It comes at a time when, perhaps due to the weakened economy, more Central Floridians are riding the Lynx bus system, said John Lewis Jr., the CEO of the public transportation agency in Orlando.
“Ridership continues to exceed expectations,” he said.
At the same time, Lynx is looking for ways to meet the needs of families who increasingly are relying on bus service to get them where they need to go. That’s why Lynx is now conducting a study on ways to bring more transit options to the U.S. 192 corridor, which covers four counties – Lake, Orange, Osceola and Polk.
“The U.S. 192 Alternatives Analysis continues on track,” Lewis told the members of the Lynx board of directors during its meeting on Thursday at the Lynx headquarters in downtown Orlando.
Matthew Friedman, the manager of public relations at Lynx, said the study began earlier this month, and is required by the federal government before the agency can apply for money to implement any enhanced services plan.
“Everyone is figuring out what to do on (U.S.) 192,” he said. “It’s a partnership with Lynx and 192, because they want to figure out what transportation solutions to have on the corridor. This is not just about public transit, but also how to improve transportation options along 192.”
U.S. 192 runs from the Kissimmee/St. Cloud area, down past Celebration into Four Corners, where the highway ends at U.S. 27 which continues on into Polk and Lake counties.
Although the section around Four Corners continues to experience new business development, the areas closer to Kissimmee have fallen on hard times, and this section is plagued by a high number of vacant, abandoned buildings. The area is also known to have a lot of families living in extended stay motel rooms because they can’t afford to get into an apartment or rented home.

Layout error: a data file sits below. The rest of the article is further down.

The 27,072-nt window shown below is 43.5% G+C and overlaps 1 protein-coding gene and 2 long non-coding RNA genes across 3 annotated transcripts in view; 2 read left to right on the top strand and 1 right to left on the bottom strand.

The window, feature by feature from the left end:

Friedman said in order to apply for federal money that could be used to bring more bus routes to the residents along U.S. 192, the alternatives analysis study is required, which is why Lynx started the study two weeks ago.
“Basically it’s an insurance policy,” he said. “If we don’t do the study, we can’t get the federal dollars.”
Right now, Lynx has two bus routes that operate on U.S. 192, the 55 bus and the 56 bus.
Jeffrey Jones, Osceola County’s strategic initiatives director, said the alternatives analysis is being done at the same time that Osceola County is looking for ways to improve the entire U.S. 192 corridor, through a West 192 Economic Advisory Committee appointed by the commissioners that meets once a month, and is formulating a long range plan of action.
The Lynx analysis, he said, enables Osceola County to work with the agency on a long-term and coordinated effort that brings improved transportation options into the mix.
“They are coming back to the West 192 corridor, but also to the east side of 192, and looking at how they enhance the transit on that corridor,” Jones said. “And it can take increasing the frequency of bus service, or the quality of the buses in the area, or moving to streetcars or light rail, that they need to look at. We met with them earlier this week, and talked about how do we coordinate our master plans so we’re not working at cross purposes.’’
But there’s no question, he added, that providing residents from Four Corners to Kissimmee with more options for public transportation will be a strong investment in the corridor’s future.
“If there’s a vision for the corridor, it involves not only looking at land uses and densities and mixes, but whatever vision is selected by the residents and the businesses out on that corridor, and that transit will support that vision,” Jones said. “It’s a good thing they’re doing, but it’s going to take a very high level of coordination between both sides.”
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